One nationally recognized example of the Memphis Model can be found in Bexar County, Texas, home of San Antonio.

Using a Crisis Intervention Team training approach, Bexar County diverts more than 4,000 individuals in mental health crises into appropriate services at a savings of at least $5 million annually in jail costs and $4 million annually by preventing inappropriate admissions to emergency rooms. Estimated total savings since adopting their variation of the Memphis Model eight years ago exceed fifty million dollars. The use of force in Bexar County inside the jail has gone from fifty incidents per year, to three incidents in six years, according to Bexar County officials.

A key component of the Crisis Intervention Team training approach in Bexar County is the operation of an assessment site where persons in crisis can be taken by police rather than being booked into jail or transported to an emergency room. At this 24-hour center, new arrivals are evaluated by mental health professionals and, when possible, diverted from the criminal justice system into community mental health care.

In Bexar County, individuals who face criminal charges have the option of appearing before a mental health court judge who can direct them into appropriate treatment programs and monitor their compliance rather than a regular district court judge who would sentence them to jail terms where their conditions often worsen and from which they are eventually discharged untreated. These court-involved diversions have proven effective at, in the vast majority of cases, ending repeated arrests.

Here in Fairfax County, the average annual cost of incarcerating an individual in the County jail is estimated to be approximately $50,000. By comparison, the subcommittee learned that the average cost for the (community mental health agency) to serve someone in an intensive case management program is approximately $7,500 per year. (For another estimated $20,000, Housing First can be added. The combination of Housing First and Assertive Community Treatment teams, sometimes called WRAP teams or PAC teams, have been proven to be the most effective at helping persons with serious mental illnesses recover and live within our communities. To find the true cost of operating jails and prisons in your state, click here.)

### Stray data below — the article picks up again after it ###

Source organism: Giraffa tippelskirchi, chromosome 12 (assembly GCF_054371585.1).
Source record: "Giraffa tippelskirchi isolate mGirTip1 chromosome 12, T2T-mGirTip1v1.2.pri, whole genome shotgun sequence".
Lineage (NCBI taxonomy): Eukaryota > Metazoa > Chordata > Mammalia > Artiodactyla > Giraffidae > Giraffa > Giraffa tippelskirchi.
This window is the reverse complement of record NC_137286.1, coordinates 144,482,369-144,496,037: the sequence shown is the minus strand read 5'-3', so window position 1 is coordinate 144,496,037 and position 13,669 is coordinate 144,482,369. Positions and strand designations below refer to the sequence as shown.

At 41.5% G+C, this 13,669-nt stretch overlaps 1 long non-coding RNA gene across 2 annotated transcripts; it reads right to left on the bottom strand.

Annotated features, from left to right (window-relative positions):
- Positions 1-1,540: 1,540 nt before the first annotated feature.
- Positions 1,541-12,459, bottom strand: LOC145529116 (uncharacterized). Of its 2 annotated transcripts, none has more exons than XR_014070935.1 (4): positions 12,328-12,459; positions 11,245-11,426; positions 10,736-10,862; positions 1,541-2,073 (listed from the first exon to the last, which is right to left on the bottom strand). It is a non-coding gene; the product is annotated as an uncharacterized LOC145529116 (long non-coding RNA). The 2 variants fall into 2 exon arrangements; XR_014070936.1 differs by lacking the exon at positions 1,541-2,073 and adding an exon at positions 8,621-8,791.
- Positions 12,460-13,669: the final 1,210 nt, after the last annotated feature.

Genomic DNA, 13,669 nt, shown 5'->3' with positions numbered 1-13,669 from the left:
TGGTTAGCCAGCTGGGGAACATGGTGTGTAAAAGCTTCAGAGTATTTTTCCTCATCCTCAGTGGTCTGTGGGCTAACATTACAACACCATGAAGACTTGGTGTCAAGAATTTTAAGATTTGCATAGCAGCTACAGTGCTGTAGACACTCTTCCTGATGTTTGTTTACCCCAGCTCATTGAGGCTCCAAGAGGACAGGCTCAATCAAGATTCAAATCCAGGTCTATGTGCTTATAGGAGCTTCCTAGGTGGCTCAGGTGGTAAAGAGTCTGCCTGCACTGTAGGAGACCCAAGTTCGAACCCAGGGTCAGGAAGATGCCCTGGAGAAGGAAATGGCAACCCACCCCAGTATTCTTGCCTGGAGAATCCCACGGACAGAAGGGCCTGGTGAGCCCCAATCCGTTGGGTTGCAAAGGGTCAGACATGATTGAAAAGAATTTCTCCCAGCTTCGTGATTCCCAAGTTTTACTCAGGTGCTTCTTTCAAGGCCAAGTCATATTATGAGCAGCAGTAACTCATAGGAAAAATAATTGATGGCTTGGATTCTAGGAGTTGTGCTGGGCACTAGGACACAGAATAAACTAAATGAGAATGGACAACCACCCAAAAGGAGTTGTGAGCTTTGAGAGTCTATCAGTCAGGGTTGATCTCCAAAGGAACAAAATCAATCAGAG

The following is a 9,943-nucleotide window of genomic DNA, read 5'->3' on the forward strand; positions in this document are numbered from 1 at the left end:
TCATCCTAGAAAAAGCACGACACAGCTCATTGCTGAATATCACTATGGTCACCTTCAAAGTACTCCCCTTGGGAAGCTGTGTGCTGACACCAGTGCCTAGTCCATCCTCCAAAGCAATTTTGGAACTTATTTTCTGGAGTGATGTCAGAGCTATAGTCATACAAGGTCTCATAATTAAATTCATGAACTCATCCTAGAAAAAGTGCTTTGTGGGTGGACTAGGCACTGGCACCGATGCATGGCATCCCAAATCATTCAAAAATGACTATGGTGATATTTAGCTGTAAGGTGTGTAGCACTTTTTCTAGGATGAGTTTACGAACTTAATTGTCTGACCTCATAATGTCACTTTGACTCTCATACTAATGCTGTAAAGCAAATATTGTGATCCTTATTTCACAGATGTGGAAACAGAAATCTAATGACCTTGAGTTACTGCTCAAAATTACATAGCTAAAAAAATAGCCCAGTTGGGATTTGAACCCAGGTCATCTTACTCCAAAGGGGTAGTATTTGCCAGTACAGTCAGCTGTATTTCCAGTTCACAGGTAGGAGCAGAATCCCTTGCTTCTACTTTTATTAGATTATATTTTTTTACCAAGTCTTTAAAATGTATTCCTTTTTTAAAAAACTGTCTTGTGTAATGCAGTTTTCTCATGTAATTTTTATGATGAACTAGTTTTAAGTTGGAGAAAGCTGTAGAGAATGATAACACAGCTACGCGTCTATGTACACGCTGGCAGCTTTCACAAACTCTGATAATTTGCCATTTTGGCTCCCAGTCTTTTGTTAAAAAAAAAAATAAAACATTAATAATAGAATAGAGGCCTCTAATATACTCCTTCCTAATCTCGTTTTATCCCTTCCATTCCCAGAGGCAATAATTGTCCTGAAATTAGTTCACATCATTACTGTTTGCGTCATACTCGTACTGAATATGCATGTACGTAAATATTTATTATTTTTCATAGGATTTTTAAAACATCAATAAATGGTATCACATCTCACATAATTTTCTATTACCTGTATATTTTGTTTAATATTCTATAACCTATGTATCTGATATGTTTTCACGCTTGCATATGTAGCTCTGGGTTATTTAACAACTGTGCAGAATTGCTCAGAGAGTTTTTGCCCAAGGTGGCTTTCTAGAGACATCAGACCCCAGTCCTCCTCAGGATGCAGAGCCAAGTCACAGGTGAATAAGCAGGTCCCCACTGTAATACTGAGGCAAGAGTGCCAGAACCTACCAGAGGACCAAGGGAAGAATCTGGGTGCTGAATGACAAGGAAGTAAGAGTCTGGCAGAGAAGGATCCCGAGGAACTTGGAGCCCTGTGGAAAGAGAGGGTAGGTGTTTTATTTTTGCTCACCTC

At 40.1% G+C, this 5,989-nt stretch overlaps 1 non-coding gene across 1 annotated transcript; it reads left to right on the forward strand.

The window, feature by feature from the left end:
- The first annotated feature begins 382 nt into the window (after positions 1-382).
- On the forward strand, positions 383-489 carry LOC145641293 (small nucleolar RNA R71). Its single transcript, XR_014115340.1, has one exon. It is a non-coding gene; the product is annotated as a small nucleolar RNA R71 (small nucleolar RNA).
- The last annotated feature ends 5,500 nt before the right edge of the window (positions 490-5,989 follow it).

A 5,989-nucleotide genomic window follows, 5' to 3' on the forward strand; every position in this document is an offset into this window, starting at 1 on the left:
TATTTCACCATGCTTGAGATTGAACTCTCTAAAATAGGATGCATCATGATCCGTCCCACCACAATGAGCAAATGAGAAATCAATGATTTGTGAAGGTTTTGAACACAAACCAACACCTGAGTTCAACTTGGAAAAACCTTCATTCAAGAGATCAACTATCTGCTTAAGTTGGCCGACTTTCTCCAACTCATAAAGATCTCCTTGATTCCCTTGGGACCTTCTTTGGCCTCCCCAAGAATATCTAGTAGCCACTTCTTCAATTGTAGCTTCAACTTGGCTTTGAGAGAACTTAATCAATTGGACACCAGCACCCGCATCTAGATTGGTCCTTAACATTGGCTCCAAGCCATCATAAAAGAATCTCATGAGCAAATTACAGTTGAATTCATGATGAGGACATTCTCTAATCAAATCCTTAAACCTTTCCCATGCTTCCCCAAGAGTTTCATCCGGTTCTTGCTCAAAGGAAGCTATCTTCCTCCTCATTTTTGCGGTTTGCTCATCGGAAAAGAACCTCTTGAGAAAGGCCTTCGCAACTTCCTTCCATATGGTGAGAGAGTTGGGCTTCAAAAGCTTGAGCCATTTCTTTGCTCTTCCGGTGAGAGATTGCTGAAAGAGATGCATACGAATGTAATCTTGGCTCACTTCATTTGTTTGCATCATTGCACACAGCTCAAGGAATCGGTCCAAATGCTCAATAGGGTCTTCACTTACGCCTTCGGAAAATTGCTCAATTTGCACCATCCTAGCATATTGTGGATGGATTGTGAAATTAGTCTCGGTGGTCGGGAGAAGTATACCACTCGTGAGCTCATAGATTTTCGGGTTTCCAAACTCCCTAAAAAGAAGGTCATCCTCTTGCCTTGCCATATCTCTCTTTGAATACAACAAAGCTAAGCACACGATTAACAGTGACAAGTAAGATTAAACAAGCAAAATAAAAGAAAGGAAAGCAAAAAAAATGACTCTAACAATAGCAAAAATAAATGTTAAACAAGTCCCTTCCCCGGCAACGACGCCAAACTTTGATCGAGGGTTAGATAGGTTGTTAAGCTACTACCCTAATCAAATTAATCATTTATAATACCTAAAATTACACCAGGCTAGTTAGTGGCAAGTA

(Recidivism by arrested individuals with serious mental illnesses averages 85%, much higher than the national average of 65%. According to the Lamp Project in Los Angeles, providing Housing First and intensive services can result in as high as an 80% recovery rate.

You do the math: spending twice as much with zero results or cutting costs and helping individuals recover.)”

Read all of the report and recommendations here.


[1 and1 b] NAMI Public Policy Research Institute document, “Spending Money in all the Wrong Places: Jails & Prisons”, Page 1.

[2] Testimony from Miami Dade County Judge Steve Liefman before the U.S. Senate.

“Several years ago, the Florida Mental Health Institute at the University of South Florida completed an analysis examining arrest, incarceration, acute care, and inpatient service utilization rates among a group of 97 individuals in Miami-Dade County identified to be frequent recidivists to the criminal justice an acute care systems. Nearly every individual was diagnosed with schizophrenia…Over a five year period, these individuals accounted for nearly 2,200 arrests, 27,000 days in jail, and 13,000 days in crisis units, state hospitals, and emergency rooms. The cost to the community was conservatively estimated at $13 million with no demonstrable return on investment in terms of reducing recidivism or promoting recovery. Comprising just five percent of all individuals served by problem-solving courts targeting people with mental illnesses, these individuals accounted for nearly one quarter of all referrals and utilized the vast majority of available resources.”

[3] Email notes from Sam Cochran.

[4] Blueprint for Success: The Bexar County Model, Page 1.

About the author:

Pete Earley is the bestselling author of such books as The Hot House and Crazy. When he is not spending time with his family, he tours the globe advocating for mental health reform.

Learn more about Pete.